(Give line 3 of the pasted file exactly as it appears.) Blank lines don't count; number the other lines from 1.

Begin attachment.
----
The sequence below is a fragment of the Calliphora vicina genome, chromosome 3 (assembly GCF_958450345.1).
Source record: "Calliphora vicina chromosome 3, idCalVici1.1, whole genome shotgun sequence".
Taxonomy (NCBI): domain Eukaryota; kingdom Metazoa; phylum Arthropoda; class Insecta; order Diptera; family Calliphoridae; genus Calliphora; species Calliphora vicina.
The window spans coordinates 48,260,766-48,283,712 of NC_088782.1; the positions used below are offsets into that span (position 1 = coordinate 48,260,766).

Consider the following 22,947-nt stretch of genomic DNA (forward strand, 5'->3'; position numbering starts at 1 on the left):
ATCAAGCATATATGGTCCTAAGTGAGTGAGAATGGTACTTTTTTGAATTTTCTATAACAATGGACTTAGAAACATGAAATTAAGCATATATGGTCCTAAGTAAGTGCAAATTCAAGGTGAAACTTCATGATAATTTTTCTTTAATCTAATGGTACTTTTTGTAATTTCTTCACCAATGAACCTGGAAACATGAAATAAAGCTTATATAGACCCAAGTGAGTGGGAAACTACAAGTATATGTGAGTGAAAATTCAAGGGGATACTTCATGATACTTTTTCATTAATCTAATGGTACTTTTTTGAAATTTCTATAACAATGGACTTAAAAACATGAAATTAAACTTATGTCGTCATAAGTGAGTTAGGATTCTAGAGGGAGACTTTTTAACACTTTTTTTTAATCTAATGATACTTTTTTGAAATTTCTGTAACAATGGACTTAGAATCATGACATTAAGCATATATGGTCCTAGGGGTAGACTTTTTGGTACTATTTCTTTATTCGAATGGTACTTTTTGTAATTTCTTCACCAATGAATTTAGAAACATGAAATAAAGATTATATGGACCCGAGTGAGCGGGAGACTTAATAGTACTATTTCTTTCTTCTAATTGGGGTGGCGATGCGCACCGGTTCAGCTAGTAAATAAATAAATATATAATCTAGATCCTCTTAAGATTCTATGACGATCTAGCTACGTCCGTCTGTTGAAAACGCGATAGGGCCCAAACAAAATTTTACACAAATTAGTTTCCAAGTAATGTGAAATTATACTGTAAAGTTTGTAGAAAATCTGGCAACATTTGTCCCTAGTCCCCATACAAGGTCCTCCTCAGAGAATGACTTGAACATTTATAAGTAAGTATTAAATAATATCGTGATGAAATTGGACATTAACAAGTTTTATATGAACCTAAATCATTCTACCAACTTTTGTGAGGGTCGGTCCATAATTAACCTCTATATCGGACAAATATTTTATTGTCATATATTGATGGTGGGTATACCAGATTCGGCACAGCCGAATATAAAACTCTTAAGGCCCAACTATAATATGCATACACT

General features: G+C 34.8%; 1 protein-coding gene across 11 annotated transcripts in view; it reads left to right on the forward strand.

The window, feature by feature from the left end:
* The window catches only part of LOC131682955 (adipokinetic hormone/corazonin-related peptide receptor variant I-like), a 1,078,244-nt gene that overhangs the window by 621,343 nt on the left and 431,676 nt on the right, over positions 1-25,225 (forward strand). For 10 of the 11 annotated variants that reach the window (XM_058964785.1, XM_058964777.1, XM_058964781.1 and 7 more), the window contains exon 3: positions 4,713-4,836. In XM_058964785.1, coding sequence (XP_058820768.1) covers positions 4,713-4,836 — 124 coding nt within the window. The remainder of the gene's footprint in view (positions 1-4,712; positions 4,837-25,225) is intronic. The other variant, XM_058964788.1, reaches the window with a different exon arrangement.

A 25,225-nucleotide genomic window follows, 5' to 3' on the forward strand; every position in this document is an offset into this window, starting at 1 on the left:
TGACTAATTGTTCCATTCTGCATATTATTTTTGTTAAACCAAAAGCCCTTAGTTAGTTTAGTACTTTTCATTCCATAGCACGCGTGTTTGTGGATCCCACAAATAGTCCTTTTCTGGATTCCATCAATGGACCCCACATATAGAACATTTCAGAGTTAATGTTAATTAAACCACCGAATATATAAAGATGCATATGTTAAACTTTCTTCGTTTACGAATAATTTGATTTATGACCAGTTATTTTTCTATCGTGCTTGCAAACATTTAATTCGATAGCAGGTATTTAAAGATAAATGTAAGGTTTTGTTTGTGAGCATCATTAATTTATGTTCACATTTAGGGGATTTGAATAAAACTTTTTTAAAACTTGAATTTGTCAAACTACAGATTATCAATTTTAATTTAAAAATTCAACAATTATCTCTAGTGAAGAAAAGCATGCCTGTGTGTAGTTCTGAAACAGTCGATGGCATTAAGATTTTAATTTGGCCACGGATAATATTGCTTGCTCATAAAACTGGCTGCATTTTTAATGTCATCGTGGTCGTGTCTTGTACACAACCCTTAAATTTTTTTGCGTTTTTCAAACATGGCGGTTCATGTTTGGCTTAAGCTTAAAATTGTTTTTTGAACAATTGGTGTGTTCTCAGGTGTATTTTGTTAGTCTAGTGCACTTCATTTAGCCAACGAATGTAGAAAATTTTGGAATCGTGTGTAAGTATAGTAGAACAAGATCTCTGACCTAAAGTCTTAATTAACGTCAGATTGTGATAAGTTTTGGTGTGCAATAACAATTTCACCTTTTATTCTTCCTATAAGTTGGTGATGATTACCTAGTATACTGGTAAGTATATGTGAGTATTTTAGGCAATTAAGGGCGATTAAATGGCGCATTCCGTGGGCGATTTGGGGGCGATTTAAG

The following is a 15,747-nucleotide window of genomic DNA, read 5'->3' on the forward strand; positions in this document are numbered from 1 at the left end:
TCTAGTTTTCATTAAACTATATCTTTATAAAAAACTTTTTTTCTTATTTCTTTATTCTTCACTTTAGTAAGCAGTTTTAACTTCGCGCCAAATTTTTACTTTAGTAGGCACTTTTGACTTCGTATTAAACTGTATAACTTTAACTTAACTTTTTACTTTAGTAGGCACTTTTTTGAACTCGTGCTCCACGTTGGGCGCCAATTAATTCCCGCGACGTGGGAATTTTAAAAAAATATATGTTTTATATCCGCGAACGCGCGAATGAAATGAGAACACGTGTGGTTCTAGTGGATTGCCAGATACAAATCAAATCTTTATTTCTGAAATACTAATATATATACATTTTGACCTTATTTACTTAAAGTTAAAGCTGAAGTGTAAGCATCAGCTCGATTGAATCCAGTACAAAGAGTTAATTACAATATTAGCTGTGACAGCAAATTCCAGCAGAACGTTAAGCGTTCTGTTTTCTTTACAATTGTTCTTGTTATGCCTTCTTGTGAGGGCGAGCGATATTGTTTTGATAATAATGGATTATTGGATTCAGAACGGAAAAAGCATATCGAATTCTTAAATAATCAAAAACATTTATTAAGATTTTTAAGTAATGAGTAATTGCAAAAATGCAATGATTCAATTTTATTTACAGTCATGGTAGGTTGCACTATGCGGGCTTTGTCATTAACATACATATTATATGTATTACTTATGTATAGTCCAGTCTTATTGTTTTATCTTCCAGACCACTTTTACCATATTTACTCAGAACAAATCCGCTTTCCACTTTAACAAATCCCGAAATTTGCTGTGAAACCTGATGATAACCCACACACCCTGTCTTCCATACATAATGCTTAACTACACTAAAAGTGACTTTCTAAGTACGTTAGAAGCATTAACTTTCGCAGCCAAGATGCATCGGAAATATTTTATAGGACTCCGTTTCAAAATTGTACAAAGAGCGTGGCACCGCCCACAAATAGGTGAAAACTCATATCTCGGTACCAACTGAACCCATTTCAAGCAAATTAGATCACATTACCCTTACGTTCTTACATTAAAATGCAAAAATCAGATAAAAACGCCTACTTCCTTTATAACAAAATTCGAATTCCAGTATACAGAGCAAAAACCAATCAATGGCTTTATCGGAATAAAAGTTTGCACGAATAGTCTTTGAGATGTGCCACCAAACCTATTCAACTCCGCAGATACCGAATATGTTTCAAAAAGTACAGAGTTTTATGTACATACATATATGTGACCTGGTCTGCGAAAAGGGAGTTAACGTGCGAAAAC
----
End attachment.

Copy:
Taxonomy (NCBI): domain Eukaryota; kingdom Metazoa; phylum Arthropoda; class Insecta; order Diptera; family Calliphoridae; genus Calliphora; species Calliphora vicina.